Chichen Itza

Another worldly wonder
Yucatan, Mexico

 


Another morning up at 4am.

I am not doing too well getting used to the 6 hour time difference!!

Chichen Itza – one of the 7 new wonders of the world. (Along with the roman coliseum (tick), Christ redeemer (not yet), the great wall of china (tick), the Taj Mahal (tick), machu picchu (almost made it), Petra (not yet).

The only realistic way of getting there and back in a day is to join a tour. I am not a fan of being on a tour. I much prefer to do things myself without having to rely on other people.

Talking of relying on other people…we were supposed to depart at 9am. As one person didn’t turn up until nearly 10am (and we waited for them!!) we were already late.

It took 90 minutes to drive to Valladolid. We drove through a couple of small villages, but it was mostly just nothing. A large wide pale grey road, with trees both sides, of nothingness.

Valladolid is the third largest city in the Yucatan. It’s an old colonial city, small streets lined with small colourful buildings, all leading to the main square – with it’s large, old church – the Church of San Bernadino.

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We didn’t stay long, but just enough time to wander (thankfully alone and not in a group!) around a few streets and try some of the local alcohol – made from honey! Tastes rather like sambuca, but you can taste the honey!

Half an hour later, we stopped of at a cenote – Ik Kil. This one feels like it was just built for tour groups – and felt rather fake. The water wasn’t at all clear (like it had been yesterday). Everything was artificial, from the planted trees, the walls and even the surrounding floor around the pool was man made. I’ve some looked it up – and apparently it is a real cenote! Just rather dressed up.

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Back on the bus and shortly time for lunch. Lunch was included in the trip – and there was a large selection of salads, rice and fajitas. It was surprisingly nice. They had some people performing a traditional dance – with beer bottles balanced on their heads, random, but quite clever.

Then, finally at 3pm (!!!) what this whole day (of faffing about so far) was supposed to be – Chichen itza!

The entrance was lined with stalls selling the usual tourist fare – magnets, t shirts, odd status, masks etc. At the end of the row, you are right out infront of it – the main Castillo pyramid!

It was surprisingly quiet in the grounds – I was expecting hoards of people, but there weren’t at all. Wandered around the grounds – not as large as I was expecting.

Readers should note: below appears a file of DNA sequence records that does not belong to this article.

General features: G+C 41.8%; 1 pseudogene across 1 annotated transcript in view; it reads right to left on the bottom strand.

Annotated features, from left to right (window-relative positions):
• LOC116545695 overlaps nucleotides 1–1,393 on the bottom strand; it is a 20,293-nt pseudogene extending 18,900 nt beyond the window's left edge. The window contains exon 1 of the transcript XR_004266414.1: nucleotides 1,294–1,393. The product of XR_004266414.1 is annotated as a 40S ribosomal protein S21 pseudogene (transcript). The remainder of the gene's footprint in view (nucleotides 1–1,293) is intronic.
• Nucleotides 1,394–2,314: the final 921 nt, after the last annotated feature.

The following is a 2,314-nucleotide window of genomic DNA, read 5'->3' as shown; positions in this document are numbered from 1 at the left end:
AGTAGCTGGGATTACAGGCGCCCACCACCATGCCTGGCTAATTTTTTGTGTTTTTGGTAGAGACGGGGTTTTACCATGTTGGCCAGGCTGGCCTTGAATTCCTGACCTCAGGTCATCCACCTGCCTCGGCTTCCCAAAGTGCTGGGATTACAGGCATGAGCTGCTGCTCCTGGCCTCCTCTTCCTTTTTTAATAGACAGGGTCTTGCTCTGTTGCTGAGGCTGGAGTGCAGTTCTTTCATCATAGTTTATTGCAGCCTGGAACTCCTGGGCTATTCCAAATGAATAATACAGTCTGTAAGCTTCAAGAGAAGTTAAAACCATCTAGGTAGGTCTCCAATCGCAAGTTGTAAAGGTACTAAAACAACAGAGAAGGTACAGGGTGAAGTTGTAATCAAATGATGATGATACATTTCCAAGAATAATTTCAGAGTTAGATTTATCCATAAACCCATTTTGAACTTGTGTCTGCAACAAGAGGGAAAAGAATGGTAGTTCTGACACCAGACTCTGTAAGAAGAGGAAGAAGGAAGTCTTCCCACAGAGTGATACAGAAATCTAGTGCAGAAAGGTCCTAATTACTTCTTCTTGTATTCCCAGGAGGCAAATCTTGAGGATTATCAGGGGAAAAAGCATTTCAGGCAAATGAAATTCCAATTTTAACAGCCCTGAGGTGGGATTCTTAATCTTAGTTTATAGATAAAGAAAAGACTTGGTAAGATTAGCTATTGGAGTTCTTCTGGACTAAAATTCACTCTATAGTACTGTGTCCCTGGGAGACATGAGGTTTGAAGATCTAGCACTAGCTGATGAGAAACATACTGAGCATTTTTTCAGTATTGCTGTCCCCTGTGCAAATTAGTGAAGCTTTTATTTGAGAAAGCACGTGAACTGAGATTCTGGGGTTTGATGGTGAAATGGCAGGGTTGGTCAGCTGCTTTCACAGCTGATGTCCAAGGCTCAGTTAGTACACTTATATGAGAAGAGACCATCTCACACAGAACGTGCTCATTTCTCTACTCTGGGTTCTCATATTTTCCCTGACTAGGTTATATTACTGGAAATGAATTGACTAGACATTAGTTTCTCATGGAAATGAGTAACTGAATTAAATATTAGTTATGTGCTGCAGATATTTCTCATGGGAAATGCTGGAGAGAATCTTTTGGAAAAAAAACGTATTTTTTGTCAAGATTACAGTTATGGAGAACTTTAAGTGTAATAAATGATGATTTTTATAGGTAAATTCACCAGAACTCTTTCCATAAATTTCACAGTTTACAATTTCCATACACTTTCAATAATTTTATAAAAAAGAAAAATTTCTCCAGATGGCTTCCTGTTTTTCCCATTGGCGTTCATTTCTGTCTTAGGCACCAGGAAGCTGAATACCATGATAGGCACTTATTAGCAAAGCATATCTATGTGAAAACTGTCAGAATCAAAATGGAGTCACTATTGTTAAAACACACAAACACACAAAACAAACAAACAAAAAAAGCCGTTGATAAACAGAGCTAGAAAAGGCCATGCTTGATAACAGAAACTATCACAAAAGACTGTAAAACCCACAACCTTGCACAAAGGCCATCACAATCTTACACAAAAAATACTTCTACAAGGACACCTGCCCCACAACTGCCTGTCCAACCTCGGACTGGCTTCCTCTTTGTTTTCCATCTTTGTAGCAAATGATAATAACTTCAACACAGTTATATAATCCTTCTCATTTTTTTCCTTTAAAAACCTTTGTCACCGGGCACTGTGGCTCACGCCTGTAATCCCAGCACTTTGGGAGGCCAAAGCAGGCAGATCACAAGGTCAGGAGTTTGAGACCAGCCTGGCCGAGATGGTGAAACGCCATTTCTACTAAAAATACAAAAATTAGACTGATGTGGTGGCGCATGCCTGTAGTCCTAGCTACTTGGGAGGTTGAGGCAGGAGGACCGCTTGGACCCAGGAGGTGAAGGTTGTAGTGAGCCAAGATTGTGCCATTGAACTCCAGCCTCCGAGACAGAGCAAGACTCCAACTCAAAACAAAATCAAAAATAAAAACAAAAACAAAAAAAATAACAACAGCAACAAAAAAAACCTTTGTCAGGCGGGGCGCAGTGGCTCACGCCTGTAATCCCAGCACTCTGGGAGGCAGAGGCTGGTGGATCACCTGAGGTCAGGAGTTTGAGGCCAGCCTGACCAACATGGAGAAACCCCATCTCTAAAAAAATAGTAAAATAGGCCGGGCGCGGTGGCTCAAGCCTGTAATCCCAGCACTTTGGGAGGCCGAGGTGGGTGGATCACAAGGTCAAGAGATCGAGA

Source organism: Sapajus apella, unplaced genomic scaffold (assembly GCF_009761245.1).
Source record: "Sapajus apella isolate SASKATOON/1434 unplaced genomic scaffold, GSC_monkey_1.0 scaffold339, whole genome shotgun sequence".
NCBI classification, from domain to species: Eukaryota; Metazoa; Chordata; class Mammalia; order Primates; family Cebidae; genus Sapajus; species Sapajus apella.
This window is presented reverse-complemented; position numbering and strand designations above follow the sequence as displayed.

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At one end – the Great Ball Court, a ‘corridor’ where the sound echos around. Apparently no one knows why the sound is different depending whether you stand at one end of the rectangular space compared with the other end.

A few other random pyramids were dotted around. Some carvings were still visible on some of the rocks. At another end, lots and lots of columns. This is the temple of the warriors.

The main pyramid stands 30m high, is a symbol of Mayan astronomy and has some rather clever features – there are 365 steps leading up to the top, and every equinox (spring and autumn) the sun shines at a particular angle where the shadows give the impression of a moving snake down the side of the pyramid. By 4.30pm the park was closing, so we were being herded out. But almost the last people here!

 

The drive back was rather unexciting and we were back in Tulum by 7.30pm.

When planning my trip I thought it was a great idea to head on the night bus to Belize. It leaves Tulum at 12.45am.

Now, I’m feeling that wasn’t such a clever idea. I am very tired.

Hours and hours of waiting. When I got round to getting a taxi to the ADO bus station (less than 5mins away by car), I had a challenge getting the hotel, and then the taxi driver to understand where I wanted to go to.

I was saying ADO bus (how an English person would say ADO ie ah-doe). Until we eventually worked out where I wanted to go was the ah-day-oh station. Well, I got there.

And some more waiting. The bus was supposed to leave at 12.45am.

We ended up leaving at 1am. The bus was fairly empty and I ended up with a whole 2 seats to myself, so was able to sleep.

At 4.30am we reached the Mexican border. Now here it is interesting.

One at a time you enter a small office.

They demand you pay them 306 pesos (£14). Which, by what I can see goes straight into their pockets. I did know about this corruption before hand, so kept 300 pesos back.

I didn’t know about the inflation – so I was 2 pesos short (12p).

Apparently he then needed to ‘report’ me for not having enough money. I told him to go ahead. He looked at me, stamped my passport and said I could leave.

What a completely ridiculous country. Goodbye Mexico.

Let’s hope Belize isn’t quite so corrupt.

After just over half an hour, the whole bus was stamped out of Mexico. Back onto the bus for the few minute ride across the border.

Here, we had to get off with all of our bags and walk a short way into a large building. No forms to fill out here, just answer a few verbal questions (where are you going – uh looks like Belize?! How long for, what is your profession). And stamped in. Easy.

Also had to walk through customs, who asked if I had any fruits or vegetables. Back on the bus and we were off at 5.15am (although now new country, new time zone – it’s 4.15am here) for the final few hours.

2014 country number 5 – Belize

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